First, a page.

Flash Report /
Kenya

Kenya: Treasury proposes rate cap repeal via Finance Bill

  • Treasury Cabinet Secretary proposed removal of Section 33 (B) of the Banking Act, which would repeal the loan rate cap

  • Legislators not in favour of full repeal and likely to opt for higher ceiling – still net positive for banks

  • Equity Group set to be the biggest gainer from the repeal

Kenya: Treasury proposes rate cap repeal via Finance Bill
Faith Mwangi
Faith Mwangi

Equity Research Analyst, Financials (East Africa)

Christopher Dielmann CFA
Christopher Dielmann CFA

Director, Macroeconomic & Sovereign Research

Tellimer Research
13 June 2019
Published by

In the budget statement for FY 19/20 released todayKenya's Treasury Cabinet Secretary Henry Rotich proposed the removal of Section 33 (B) of the Banking Act, which would essentially repeal the loan rate cap entirely. Rotich said that the rate cap had been introduced to reduce the cost of borrowing and increase access to credit, but had not lived up to expectations. Hence, the Treasury noted that the proposed repeal would address the need to enhance access to credit and minimise the adverse impact of the interest rate cap on credit growth. 

The High Court ruling still stands. The High Court of Kenya had earlier ruled that the loan rate cap was unconstitutional, but to avoid disruption in the market, it suspended the effect of the ruling for 12 months (until March 2020). This could allow loan yields to remain subject to the limit of 400bps above the central bank rate of 9% (for a maximum rate of 13%) until March 2020, if no additional amendments are passed prior. The court, however, ruled that the National Assembly was still in its constitutional right to impose an interest rate cap yet. We therefore expect the issue to be debated in Parliament within this period.

Figure 1: Private sector credit growth since rate cap introduction

Source: Central Bank of Kenya, Tellimer.

Legislators are still not in favour of a repeal. Now that the Treasury has opted to repeal the rate cap via the Finance Bill 2019, Parliament, by law, has 90 days after 30 June to debate the Finance Bill and make any changes they deem necessary. A final decision is expected in September. So far legislators are still not in favour of a full repeal and are likely to opt for a higher ceiling, which we still view as net positive for the banking sector.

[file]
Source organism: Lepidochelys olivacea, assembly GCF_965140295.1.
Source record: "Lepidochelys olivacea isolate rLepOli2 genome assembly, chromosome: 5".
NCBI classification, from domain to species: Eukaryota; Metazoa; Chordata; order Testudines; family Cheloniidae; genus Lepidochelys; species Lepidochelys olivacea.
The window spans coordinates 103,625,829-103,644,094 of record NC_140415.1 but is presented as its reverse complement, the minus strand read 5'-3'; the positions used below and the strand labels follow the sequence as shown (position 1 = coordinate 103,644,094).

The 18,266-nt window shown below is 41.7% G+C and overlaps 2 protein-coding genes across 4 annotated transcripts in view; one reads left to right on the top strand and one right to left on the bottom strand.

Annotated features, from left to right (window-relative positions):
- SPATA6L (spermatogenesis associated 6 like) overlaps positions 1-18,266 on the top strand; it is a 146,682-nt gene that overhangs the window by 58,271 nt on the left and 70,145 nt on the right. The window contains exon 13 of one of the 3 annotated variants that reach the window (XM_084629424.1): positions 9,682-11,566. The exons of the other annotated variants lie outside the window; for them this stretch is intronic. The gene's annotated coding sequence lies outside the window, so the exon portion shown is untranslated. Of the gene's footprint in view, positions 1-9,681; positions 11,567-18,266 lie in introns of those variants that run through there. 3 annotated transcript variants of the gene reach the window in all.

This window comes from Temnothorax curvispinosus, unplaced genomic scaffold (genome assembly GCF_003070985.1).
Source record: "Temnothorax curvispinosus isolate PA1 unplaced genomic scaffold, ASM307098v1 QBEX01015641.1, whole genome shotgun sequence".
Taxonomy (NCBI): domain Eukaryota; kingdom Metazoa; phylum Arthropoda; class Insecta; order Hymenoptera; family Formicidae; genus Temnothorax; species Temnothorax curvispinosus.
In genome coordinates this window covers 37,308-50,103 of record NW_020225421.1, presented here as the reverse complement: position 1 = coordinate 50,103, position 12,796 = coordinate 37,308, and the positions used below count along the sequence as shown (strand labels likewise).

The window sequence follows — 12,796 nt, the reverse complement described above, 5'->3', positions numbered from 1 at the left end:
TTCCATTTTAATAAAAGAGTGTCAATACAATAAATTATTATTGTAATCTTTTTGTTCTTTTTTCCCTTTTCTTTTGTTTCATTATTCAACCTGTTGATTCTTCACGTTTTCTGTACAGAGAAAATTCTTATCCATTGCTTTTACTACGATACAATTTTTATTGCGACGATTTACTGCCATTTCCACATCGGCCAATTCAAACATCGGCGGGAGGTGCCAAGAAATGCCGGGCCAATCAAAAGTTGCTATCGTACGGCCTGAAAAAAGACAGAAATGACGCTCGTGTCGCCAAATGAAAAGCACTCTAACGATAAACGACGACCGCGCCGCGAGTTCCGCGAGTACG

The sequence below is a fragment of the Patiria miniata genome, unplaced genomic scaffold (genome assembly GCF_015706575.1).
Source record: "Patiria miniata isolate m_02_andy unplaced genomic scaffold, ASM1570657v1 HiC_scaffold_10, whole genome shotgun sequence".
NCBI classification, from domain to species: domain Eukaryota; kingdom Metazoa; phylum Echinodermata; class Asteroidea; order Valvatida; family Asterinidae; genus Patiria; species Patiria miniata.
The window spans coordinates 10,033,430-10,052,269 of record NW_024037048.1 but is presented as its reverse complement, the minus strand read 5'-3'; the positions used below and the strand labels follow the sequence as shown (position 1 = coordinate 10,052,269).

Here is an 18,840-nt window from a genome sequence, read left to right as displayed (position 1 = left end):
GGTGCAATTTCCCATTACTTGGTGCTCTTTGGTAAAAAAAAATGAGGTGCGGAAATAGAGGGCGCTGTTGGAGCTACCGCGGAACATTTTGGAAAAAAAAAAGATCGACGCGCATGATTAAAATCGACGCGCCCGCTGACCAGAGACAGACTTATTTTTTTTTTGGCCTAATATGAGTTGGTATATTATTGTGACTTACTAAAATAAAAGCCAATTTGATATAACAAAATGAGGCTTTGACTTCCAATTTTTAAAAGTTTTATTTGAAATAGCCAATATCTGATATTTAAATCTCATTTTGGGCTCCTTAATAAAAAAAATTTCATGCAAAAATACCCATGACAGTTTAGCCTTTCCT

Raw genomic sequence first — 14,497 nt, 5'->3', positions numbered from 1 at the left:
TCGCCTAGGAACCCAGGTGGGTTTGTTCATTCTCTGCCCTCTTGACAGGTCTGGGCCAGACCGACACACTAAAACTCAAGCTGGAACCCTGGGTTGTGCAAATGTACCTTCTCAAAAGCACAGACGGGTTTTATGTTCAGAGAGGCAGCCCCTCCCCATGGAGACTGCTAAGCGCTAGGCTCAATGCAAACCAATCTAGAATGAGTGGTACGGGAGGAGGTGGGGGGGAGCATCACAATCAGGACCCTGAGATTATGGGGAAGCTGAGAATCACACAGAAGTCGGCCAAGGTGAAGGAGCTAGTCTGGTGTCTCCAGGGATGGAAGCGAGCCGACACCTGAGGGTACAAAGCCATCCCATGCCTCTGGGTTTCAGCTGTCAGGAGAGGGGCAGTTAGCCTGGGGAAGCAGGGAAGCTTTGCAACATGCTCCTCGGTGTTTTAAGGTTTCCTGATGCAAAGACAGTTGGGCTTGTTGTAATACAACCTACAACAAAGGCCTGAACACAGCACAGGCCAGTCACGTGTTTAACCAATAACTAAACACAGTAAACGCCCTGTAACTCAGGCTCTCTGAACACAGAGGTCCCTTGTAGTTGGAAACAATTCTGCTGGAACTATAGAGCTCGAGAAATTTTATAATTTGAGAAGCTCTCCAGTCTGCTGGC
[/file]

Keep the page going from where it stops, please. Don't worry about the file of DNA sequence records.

The IMF in its recent Kenya working paper now backs a higher ceiling. A recent working paper issued by the IMF considered the impact of the interest rate cap and determined that it has “led to a collapse of credit to micro, small, and medium enterprises; shrinking of the loan book of the small banks; and reduced financial intermediation.” Furthermore, the IMF has reached a similar conclusion to previous reports by the CBK, that the interest rate cap has led to c0.5% decline in GDP growth. While a higher ceiling on lending rates could help to alleviate some of the squeeze on private sector credit growth, we believe that this space will remain constrained. As we have written in the past, large fiscal deficits result in excess Treasury borrowing in domestic markets that increase yields, effectively crowding out the private sector. While we certainly welcome any proposed amendments to the status quo, they will need to be made in conjunction with additional fiscal consolidation.

Equity Group set to be the biggest gainer from the repeal. In our report Kenya banks: Asset quality, the defining puzzle piece, we ran a scenario analysis on a proposed amendment by a legislator, which provided for a ‘negotiation window’ of up to 600bps above the cap for SMEs and unsecured individuals, implying loan yields of up to 19%. We determined that the sector would record an average 590bps rise in ROE should the amendment be passed as is. Due to its large SME loan book, Equity Group would record the highest uplift in ROE from this (690bps), while DTB would record the lowest, with a mere 350bps rise in ROE.

KCB is still our top pick, with a target price of KES54.00 (ETR of 43%). This is based on: 1) KCB Group’s large retail and corporate market share, boosted by the government’s shareholding in the bank; 2) the increasing contribution of non-interest revenue from alternative channels; 3) its sector-leading net interest margin; and 4) its continued high efficiency, delivering a lower cost/income ratio.